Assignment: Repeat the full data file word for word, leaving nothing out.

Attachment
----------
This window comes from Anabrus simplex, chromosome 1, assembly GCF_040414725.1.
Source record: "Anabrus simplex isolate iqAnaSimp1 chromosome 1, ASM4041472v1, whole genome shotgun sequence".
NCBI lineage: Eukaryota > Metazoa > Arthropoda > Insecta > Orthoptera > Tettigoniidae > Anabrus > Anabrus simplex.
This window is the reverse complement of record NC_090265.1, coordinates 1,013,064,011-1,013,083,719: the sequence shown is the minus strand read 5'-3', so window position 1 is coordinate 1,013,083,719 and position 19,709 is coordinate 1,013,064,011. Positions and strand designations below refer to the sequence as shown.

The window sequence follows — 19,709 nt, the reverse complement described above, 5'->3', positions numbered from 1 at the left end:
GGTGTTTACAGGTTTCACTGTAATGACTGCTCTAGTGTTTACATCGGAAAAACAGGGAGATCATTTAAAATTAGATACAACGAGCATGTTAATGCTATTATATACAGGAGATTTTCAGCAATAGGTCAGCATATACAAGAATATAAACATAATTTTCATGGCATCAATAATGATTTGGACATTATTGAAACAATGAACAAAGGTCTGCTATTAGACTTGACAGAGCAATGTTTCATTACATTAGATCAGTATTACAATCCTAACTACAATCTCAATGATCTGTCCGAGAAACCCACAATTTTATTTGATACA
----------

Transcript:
This window comes from Anabrus simplex, chromosome 1, assembly GCF_040414725.1.
Source record: "Anabrus simplex isolate iqAnaSimp1 chromosome 1, ASM4041472v1, whole genome shotgun sequence".
NCBI lineage: Eukaryota > Metazoa > Arthropoda > Insecta > Orthoptera > Tettigoniidae > Anabrus > Anabrus simplex.
This window is the reverse complement of record NC_090265.1, coordinates 1,013,064,011-1,013,083,719: the sequence shown is the minus strand read 5'-3', so window position 1 is coordinate 1,013,083,719 and position 19,709 is coordinate 1,013,064,011. Positions and strand designations below refer to the sequence as shown.

The window sequence follows — 19,709 nt, the reverse complement described above, 5'->3', positions numbered from 1 at the left end:
GGTGTTTACAGGTTTCACTGTAATGACTGCTCTAGTGTTTACATCGGAAAAACAGGGAGATCATTTAAAATTAGATACAACGAGCATGTTAATGCTATTATATACAGGAGATTTTCAGCAATAGGTCAGCATATACAAGAATATAAACATAATTTTCATGGCATCAATAATGATTTGGACATTATTGAAACAATGAACAAAGGTCTGCTATTAGACTTGACAGAGCAATGTTTCATTACATTAGATCAGTATTACAATCCTAACTACAATCTCAATGATCTGTCCGAGAAACCCACAATTTTATTTGATACA